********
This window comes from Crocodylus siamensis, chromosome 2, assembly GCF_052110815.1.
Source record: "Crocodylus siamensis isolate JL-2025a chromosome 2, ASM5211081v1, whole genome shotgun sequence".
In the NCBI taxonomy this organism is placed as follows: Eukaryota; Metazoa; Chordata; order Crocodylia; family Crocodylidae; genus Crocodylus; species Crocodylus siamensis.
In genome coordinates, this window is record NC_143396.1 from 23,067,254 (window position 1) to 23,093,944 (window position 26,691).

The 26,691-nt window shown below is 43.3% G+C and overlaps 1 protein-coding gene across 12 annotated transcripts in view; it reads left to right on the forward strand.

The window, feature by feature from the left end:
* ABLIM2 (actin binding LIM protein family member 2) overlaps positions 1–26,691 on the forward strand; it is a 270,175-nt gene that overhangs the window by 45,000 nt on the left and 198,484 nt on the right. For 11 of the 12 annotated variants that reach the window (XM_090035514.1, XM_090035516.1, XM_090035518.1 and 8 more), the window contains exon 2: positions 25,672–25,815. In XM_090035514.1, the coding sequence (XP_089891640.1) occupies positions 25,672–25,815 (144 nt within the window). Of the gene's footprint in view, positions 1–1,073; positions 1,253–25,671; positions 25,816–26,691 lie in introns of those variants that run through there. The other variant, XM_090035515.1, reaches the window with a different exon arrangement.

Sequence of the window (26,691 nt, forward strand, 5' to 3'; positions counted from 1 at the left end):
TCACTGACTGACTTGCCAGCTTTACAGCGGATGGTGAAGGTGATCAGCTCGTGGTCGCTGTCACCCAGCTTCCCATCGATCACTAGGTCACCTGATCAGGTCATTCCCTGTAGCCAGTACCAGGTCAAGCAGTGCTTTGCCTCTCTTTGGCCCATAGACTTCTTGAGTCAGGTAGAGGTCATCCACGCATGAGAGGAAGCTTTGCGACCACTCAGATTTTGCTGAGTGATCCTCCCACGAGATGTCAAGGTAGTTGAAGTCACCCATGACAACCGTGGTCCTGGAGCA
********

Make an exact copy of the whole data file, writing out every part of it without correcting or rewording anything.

This window comes from Crocodylus siamensis, chromosome 2, assembly GCF_052110815.1.
Source record: "Crocodylus siamensis isolate JL-2025a chromosome 2, ASM5211081v1, whole genome shotgun sequence".
In the NCBI taxonomy this organism is placed as follows: Eukaryota; Metazoa; Chordata; order Crocodylia; family Crocodylidae; genus Crocodylus; species Crocodylus siamensis.
In genome coordinates, this window is record NC_143396.1 from 23,067,254 (window position 1) to 23,093,944 (window position 26,691).

The 26,691-nt window shown below is 43.3% G+C and overlaps 1 protein-coding gene across 12 annotated transcripts in view; it reads left to right on the forward strand.

The window, feature by feature from the left end:
* ABLIM2 (actin binding LIM protein family member 2) overlaps positions 1–26,691 on the forward strand; it is a 270,175-nt gene that overhangs the window by 45,000 nt on the left and 198,484 nt on the right. For 11 of the 12 annotated variants that reach the window (XM_090035514.1, XM_090035516.1, XM_090035518.1 and 8 more), the window contains exon 2: positions 25,672–25,815. In XM_090035514.1, the coding sequence (XP_089891640.1) occupies positions 25,672–25,815 (144 nt within the window). Of the gene's footprint in view, positions 1–1,073; positions 1,253–25,671; positions 25,816–26,691 lie in introns of those variants that run through there. The other variant, XM_090035515.1, reaches the window with a different exon arrangement.

Sequence of the window (26,691 nt, forward strand, 5' to 3'; positions counted from 1 at the left end):
TCACTGACTGACTTGCCAGCTTTACAGCGGATGGTGAAGGTGATCAGCTCGTGGTCGCTGTCACCCAGCTTCCCATCGATCACTAGGTCACCTGATCAGGTCATTCCCTGTAGCCAGTACCAGGTCAAGCAGTGCTTTGCCTCTCTTTGGCCCATAGACTTCTTGAGTCAGGTAGAGGTCATCCACGCATGAGAGGAAGCTTTGCGACCACTCAGATTTTGCTGAGTGATCCTCCCACGAGATGTCAAGGTAGTTGAAGTCACCCATGACAACCGTGGTCCTGGAGCA